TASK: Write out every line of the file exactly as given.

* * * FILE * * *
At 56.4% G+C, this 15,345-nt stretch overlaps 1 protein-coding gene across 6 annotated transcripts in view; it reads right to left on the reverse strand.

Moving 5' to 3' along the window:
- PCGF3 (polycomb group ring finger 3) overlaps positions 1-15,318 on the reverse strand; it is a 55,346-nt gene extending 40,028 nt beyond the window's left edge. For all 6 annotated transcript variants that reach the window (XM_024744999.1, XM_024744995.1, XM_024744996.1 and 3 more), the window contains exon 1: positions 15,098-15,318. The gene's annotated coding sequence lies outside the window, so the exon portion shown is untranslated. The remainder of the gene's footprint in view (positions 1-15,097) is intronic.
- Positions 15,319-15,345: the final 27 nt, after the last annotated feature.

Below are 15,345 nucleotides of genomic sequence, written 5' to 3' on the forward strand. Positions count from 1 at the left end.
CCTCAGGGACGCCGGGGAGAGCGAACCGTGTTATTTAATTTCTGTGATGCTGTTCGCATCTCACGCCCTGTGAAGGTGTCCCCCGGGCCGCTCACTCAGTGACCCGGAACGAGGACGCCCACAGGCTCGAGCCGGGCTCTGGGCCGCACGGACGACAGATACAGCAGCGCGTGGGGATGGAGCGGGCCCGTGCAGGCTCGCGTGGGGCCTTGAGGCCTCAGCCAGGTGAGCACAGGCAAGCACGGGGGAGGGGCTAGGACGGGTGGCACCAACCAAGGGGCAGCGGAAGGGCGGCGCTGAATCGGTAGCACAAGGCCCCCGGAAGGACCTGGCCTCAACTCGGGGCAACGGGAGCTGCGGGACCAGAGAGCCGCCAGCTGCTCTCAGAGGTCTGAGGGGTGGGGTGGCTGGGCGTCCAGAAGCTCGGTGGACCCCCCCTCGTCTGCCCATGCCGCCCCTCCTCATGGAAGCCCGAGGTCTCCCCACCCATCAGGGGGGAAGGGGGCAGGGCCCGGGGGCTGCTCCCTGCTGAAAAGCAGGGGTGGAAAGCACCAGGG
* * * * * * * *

At 56.4% G+C, this 15,345-nt stretch overlaps 1 protein-coding gene across 6 annotated transcripts in view; it reads right to left on the reverse strand.

Moving 5' to 3' along the window:
- PCGF3 (polycomb group ring finger 3) overlaps positions 1-15,318 on the reverse strand; it is a 55,346-nt gene extending 40,028 nt beyond the window's left edge. For all 6 annotated transcript variants that reach the window (XM_024744999.1, XM_024744995.1, XM_024744996.1 and 3 more), the window contains exon 1: positions 15,098-15,318. The gene's annotated coding sequence lies outside the window, so the exon portion shown is untranslated. The remainder of the gene's footprint in view (positions 1-15,097) is intronic.
- Positions 15,319-15,345: the final 27 nt, after the last annotated feature.

Below are 15,345 nucleotides of genomic sequence, written 5' to 3' on the forward strand. Positions count from 1 at the left end.
CCTCAGGGACGCCGGGGAGAGCGAACCGTGTTATTTAATTTCTGTGATGCTGTTCGCATCTCACGCCCTGTGAAGGTGTCCCCCGGGCCGCTCACTCAGTGACCCGGAACGAGGACGCCCACAGGCTCGAGCCGGGCTCTGGGCCGCACGGACGACAGATACAGCAGCGCGTGGGGATGGAGCGGGCCCGTGCAGGCTCGCGTGGGGCCTTGAGGCCTCAGCCAGGTGAGCACAGGCAAGCACGGGGGAGGGGCTAGGACGGGTGGCACCAACCAAGGGGCAGCGGAAGGGCGGCGCTGAATCGGTAGCACAAGGCCCCCGGAAGGACCTGGCCTCAACTCGGGGCAACGGGAGCTGCGGGACCAGAGAGCCGCCAGCTGCTCTCAGAGGTCTGAGGGGTGGGGTGGCTGGGCGTCCAGAAGCTCGGTGGACCCCCCCTCGTCTGCCCATGCCGCCCCTCCTCATGGAAGCCCGAGGTCTCCCCACCCATCAGGGGGGAAGGGGGCAGGGCCCGGGGGCTGCTCCCTGCTGAAAAGCAGGGGTGGAAAGCACCAGGG